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Joining My Dojo

This is a hypothetical. Assume that you are an active yudansha (black belt holder) in another Karate dojo here in Hawaii and you would like to jon my dojo. What should you do?

Think about it. Think about it very hard. If you were in this situation, it could determine your future in Karate.

You should speak to your Sensei and ask him or her to contact me about your desire to join my dojo. I would discuss the situation with your Sensei, and then make a decision about discussing it further with you. I might even go to lunch with your Sensei.

Suppose that you do not want to discuss this with your Sensei and just want to join my dojo. What do you take me for? Do you think that your Sensei will not find out that you have joined my dojo? Do you think that I would not discuss it with him or her? How would it look if I accepted you as a student without showing the proper courtesies to your Sensei? What kind of Sensei would I be?

You may not know it but your Sensei might be my friend. I may know your Sensei very well. Your Sensei may be my senior. I might look up to and respect your Sensei. Your Sensei might know my Sensei!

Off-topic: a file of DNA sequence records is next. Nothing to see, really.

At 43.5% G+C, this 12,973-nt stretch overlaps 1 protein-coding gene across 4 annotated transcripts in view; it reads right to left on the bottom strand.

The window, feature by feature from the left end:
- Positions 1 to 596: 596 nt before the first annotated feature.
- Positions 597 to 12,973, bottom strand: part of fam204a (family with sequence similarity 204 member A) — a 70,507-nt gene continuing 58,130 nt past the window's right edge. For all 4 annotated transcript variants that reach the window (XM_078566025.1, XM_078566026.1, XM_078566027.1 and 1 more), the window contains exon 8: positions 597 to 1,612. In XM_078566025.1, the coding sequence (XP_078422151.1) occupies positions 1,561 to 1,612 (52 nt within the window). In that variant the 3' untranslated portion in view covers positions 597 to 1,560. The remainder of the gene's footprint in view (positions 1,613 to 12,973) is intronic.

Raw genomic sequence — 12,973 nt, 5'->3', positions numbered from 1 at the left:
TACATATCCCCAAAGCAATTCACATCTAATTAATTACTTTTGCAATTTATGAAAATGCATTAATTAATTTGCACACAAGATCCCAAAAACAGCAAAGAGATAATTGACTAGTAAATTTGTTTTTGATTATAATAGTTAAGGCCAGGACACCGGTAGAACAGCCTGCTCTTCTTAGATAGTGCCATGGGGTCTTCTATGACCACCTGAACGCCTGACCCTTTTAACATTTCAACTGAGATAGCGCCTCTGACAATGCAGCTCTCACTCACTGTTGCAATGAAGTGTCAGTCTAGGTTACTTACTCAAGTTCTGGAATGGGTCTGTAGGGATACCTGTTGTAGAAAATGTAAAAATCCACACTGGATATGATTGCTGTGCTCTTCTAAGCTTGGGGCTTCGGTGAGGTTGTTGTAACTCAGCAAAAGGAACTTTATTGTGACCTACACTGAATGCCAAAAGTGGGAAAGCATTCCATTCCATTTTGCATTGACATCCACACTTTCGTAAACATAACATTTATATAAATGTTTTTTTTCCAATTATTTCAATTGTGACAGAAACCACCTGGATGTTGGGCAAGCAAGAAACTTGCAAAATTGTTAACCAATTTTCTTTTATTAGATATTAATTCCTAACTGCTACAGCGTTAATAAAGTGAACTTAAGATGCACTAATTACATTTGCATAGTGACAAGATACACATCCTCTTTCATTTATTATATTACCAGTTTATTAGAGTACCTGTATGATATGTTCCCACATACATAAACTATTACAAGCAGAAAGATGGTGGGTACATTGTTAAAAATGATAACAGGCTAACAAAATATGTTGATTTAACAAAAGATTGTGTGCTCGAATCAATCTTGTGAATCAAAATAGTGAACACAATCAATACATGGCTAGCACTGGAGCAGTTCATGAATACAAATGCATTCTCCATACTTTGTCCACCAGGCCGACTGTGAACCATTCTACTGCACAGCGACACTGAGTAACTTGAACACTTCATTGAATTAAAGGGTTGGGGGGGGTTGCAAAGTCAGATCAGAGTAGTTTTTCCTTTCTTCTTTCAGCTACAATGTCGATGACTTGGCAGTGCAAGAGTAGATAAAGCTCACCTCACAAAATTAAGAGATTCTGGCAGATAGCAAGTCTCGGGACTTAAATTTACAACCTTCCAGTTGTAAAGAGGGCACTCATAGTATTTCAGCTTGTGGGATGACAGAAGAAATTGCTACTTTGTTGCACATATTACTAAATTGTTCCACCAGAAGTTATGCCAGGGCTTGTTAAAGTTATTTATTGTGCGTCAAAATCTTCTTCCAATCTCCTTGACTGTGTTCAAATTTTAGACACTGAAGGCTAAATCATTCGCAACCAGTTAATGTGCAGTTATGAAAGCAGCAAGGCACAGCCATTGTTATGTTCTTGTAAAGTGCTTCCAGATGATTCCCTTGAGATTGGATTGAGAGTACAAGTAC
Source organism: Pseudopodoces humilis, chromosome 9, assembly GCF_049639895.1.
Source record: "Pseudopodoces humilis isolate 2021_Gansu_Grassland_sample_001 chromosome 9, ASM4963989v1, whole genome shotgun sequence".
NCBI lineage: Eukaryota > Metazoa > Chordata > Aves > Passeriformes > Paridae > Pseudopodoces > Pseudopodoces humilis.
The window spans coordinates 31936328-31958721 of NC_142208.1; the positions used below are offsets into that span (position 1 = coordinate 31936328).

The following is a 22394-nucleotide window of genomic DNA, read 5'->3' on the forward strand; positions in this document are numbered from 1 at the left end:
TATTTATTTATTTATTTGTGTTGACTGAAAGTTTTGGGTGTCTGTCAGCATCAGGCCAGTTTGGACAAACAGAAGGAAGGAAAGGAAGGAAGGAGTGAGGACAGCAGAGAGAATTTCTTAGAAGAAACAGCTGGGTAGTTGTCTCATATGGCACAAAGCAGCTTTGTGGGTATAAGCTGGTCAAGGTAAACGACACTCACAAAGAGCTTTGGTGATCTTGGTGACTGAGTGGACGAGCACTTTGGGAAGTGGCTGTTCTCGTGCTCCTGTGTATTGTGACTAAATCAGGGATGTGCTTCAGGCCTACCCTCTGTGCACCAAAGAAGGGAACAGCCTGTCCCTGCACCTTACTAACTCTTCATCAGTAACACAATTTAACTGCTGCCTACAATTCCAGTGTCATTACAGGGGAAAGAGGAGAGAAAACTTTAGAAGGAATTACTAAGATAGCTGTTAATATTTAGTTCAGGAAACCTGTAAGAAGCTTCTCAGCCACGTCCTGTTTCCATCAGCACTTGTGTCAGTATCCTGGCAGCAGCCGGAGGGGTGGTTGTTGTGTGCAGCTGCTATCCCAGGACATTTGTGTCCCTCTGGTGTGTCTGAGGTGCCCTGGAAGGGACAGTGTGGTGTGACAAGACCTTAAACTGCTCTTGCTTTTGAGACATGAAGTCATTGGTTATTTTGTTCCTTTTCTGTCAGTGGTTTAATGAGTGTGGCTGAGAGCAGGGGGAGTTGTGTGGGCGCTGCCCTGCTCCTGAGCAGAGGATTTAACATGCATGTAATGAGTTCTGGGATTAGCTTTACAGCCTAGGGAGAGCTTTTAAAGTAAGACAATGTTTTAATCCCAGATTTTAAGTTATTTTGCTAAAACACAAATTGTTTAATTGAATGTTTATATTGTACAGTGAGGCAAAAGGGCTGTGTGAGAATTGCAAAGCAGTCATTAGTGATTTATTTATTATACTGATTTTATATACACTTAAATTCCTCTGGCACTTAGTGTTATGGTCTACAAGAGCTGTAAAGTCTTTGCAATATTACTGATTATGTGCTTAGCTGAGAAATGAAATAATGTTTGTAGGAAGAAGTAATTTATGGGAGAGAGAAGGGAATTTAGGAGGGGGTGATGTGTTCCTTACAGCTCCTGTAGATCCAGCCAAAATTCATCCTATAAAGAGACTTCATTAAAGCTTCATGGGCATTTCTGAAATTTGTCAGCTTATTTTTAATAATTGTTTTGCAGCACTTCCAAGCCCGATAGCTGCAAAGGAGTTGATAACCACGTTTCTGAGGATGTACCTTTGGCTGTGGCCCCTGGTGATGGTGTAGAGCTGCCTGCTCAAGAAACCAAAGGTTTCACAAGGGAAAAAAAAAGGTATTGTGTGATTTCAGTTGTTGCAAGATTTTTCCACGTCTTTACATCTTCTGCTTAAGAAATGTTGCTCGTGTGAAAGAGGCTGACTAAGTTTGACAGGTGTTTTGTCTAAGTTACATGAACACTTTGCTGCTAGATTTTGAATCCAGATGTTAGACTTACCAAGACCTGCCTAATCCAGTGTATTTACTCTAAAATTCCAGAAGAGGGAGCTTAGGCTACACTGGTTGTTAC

Even if I do not know your Sensei, even if he or she is my junior, I would show respect. As a Sensei, he or she deserves this.

The saying that Karate begins and ends with courtesy is not just a saying. It is not something that we do only when people are looking. Courtesy is the root of Karate. It guides all of our actions. Courtesy comes first, second, third, and last.

I do not look for new students. I do not seek out experienced Karate yudansha to join my dojo. Actually, just the opposite it true. I would rather have a student who knows no Karate at all! But the most important factor is the student's attitude. Showing the proper courtesies to your current Sensei will show me a lot about your attitude and your understanding of Karate.

If you would join my dojo without showing the proper courtesies to your Sensei, I would expect you to do the same thing to me one day.

Now it may be that you have a horrible Sensei, a tyrant, someone that no one can talk to. I would consider this to be a rare situtation. In the overwhelming number of cases, I would recommend the procedure I have outlined above. In this very rare case, another approach might be appropriate.

I should also add that the above applies to active yudansha. A student who has discontinued training with a Sensei for a sufficient time period can usually begin training with another Sensei more easily. But even here, I would err on the side of being courteous to your former Sensei.

Be very careful -- and polite -- when you seek to train in a new dojo. One day you may have your own students who will learn by your example.


Charles C. Goodin